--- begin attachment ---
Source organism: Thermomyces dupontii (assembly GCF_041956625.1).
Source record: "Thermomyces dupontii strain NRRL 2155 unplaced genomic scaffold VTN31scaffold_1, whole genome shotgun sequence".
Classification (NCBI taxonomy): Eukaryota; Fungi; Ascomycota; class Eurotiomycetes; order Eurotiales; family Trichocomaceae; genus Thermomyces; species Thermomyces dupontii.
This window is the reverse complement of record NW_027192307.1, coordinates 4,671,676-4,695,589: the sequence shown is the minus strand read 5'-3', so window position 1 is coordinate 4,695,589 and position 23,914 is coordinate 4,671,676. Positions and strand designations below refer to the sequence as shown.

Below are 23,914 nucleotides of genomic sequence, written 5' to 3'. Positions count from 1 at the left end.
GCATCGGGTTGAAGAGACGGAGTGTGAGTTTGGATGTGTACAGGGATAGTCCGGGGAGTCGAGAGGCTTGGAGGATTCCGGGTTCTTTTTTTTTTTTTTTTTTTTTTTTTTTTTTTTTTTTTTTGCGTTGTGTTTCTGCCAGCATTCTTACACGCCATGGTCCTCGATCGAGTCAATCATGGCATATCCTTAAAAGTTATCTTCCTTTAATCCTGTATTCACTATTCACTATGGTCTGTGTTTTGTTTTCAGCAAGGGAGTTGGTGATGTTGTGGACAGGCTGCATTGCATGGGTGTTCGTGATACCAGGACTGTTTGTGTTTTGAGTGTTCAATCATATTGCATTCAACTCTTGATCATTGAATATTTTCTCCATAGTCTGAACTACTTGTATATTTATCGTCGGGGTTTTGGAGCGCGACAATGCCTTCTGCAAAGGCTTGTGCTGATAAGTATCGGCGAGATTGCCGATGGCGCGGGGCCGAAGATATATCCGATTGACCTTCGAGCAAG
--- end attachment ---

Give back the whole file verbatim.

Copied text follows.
Source organism: Thermomyces dupontii (assembly GCF_041956625.1).
Source record: "Thermomyces dupontii strain NRRL 2155 unplaced genomic scaffold VTN31scaffold_1, whole genome shotgun sequence".
Classification (NCBI taxonomy): Eukaryota; Fungi; Ascomycota; class Eurotiomycetes; order Eurotiales; family Trichocomaceae; genus Thermomyces; species Thermomyces dupontii.
This window is the reverse complement of record NW_027192307.1, coordinates 4,671,676-4,695,589: the sequence shown is the minus strand read 5'-3', so window position 1 is coordinate 4,695,589 and position 23,914 is coordinate 4,671,676. Positions and strand designations below refer to the sequence as shown.

Below are 23,914 nucleotides of genomic sequence, written 5' to 3'. Positions count from 1 at the left end.
GCATCGGGTTGAAGAGACGGAGTGTGAGTTTGGATGTGTACAGGGATAGTCCGGGGAGTCGAGAGGCTTGGAGGATTCCGGGTTCTTTTTTTTTTTTTTTTTTTTTTTTTTTTTTTTTTTTTTTGCGTTGTGTTTCTGCCAGCATTCTTACACGCCATGGTCCTCGATCGAGTCAATCATGGCATATCCTTAAAAGTTATCTTCCTTTAATCCTGTATTCACTATTCACTATGGTCTGTGTTTTGTTTTCAGCAAGGGAGTTGGTGATGTTGTGGACAGGCTGCATTGCATGGGTGTTCGTGATACCAGGACTGTTTGTGTTTTGAGTGTTCAATCATATTGCATTCAACTCTTGATCATTGAATATTTTCTCCATAGTCTGAACTACTTGTATATTTATCGTCGGGGTTTTGGAGCGCGACAATGCCTTCTGCAAAGGCTTGTGCTGATAAGTATCGGCGAGATTGCCGATGGCGCGGGGCCGAAGATATATCCGATTGACCTTCGAGCAAG